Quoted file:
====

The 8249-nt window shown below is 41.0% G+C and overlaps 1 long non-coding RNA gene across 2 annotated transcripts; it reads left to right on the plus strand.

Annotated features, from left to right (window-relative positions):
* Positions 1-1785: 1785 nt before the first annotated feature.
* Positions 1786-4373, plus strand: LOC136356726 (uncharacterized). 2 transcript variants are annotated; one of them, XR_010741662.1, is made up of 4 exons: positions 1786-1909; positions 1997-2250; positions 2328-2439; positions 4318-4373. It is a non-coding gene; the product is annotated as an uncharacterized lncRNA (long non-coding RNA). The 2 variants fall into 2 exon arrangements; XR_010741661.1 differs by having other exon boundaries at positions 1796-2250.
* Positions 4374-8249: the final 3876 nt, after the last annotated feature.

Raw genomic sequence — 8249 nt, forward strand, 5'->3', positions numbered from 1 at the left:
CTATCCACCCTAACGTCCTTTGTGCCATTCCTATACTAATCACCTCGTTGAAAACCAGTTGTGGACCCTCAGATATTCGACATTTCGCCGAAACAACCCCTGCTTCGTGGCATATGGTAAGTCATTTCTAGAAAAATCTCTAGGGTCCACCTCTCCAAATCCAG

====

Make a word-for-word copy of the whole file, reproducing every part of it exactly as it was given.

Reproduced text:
The 8249-nt window shown below is 41.0% G+C and overlaps 1 long non-coding RNA gene across 2 annotated transcripts; it reads left to right on the plus strand.

Annotated features, from left to right (window-relative positions):
* Positions 1-1785: 1785 nt before the first annotated feature.
* Positions 1786-4373, plus strand: LOC136356726 (uncharacterized). 2 transcript variants are annotated; one of them, XR_010741662.1, is made up of 4 exons: positions 1786-1909; positions 1997-2250; positions 2328-2439; positions 4318-4373. It is a non-coding gene; the product is annotated as an uncharacterized lncRNA (long non-coding RNA). The 2 variants fall into 2 exon arrangements; XR_010741661.1 differs by having other exon boundaries at positions 1796-2250.
* Positions 4374-8249: the final 3876 nt, after the last annotated feature.

Raw genomic sequence — 8249 nt, forward strand, 5'->3', positions numbered from 1 at the left:
CTATCCACCCTAACGTCCTTTGTGCCATTCCTATACTAATCACCTCGTTGAAAACCAGTTGTGGACCCTCAGATATTCGACATTTCGCCGAAACAACCCCTGCTTCGTGGCATATGGTAAGTCATTTCTAGAAAAATCTCTAGGGTCCACCTCTCCAAATCCAG